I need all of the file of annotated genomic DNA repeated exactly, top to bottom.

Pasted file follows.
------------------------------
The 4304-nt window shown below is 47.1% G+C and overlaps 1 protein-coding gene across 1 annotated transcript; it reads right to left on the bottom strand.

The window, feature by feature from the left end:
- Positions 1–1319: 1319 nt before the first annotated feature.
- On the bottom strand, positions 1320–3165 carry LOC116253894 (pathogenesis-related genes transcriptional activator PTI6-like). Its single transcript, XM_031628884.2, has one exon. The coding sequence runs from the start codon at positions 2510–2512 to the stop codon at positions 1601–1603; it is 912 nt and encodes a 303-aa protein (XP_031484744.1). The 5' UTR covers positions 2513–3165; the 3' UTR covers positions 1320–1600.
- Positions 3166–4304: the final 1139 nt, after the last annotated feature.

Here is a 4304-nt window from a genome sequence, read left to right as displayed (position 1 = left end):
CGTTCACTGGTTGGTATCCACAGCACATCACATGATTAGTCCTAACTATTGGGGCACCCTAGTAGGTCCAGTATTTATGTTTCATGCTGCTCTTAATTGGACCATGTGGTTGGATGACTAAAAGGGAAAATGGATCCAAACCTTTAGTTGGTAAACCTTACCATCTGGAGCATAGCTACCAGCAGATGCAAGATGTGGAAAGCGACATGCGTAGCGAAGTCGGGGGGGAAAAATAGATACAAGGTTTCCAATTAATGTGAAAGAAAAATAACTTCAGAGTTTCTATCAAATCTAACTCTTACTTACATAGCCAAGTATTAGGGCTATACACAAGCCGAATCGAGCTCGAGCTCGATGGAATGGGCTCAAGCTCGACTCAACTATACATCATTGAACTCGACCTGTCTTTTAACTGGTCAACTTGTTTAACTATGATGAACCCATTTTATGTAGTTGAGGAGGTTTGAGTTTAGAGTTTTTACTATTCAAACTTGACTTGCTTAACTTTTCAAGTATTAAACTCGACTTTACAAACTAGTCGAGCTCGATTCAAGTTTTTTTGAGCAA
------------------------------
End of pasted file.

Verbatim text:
The 4304-nt window shown below is 47.1% G+C and overlaps 1 protein-coding gene across 1 annotated transcript; it reads right to left on the bottom strand.

The window, feature by feature from the left end:
- Positions 1–1319: 1319 nt before the first annotated feature.
- On the bottom strand, positions 1320–3165 carry LOC116253894 (pathogenesis-related genes transcriptional activator PTI6-like). Its single transcript, XM_031628884.2, has one exon. The coding sequence runs from the start codon at positions 2510–2512 to the stop codon at positions 1601–1603; it is 912 nt and encodes a 303-aa protein (XP_031484744.1). The 5' UTR covers positions 2513–3165; the 3' UTR covers positions 1320–1600.
- Positions 3166–4304: the final 1139 nt, after the last annotated feature.

Here is a 4304-nt window from a genome sequence, read left to right as displayed (position 1 = left end):
CGTTCACTGGTTGGTATCCACAGCACATCACATGATTAGTCCTAACTATTGGGGCACCCTAGTAGGTCCAGTATTTATGTTTCATGCTGCTCTTAATTGGACCATGTGGTTGGATGACTAAAAGGGAAAATGGATCCAAACCTTTAGTTGGTAAACCTTACCATCTGGAGCATAGCTACCAGCAGATGCAAGATGTGGAAAGCGACATGCGTAGCGAAGTCGGGGGGGAAAAATAGATACAAGGTTTCCAATTAATGTGAAAGAAAAATAACTTCAGAGTTTCTATCAAATCTAACTCTTACTTACATAGCCAAGTATTAGGGCTATACACAAGCCGAATCGAGCTCGAGCTCGATGGAATGGGCTCAAGCTCGACTCAACTATACATCATTGAACTCGACCTGTCTTTTAACTGGTCAACTTGTTTAACTATGATGAACCCATTTTATGTAGTTGAGGAGGTTTGAGTTTAGAGTTTTTACTATTCAAACTTGACTTGCTTAACTTTTCAAGTATTAAACTCGACTTTACAAACTAGTCGAGCTCGATTCAAGTTTTTTTGAGCAA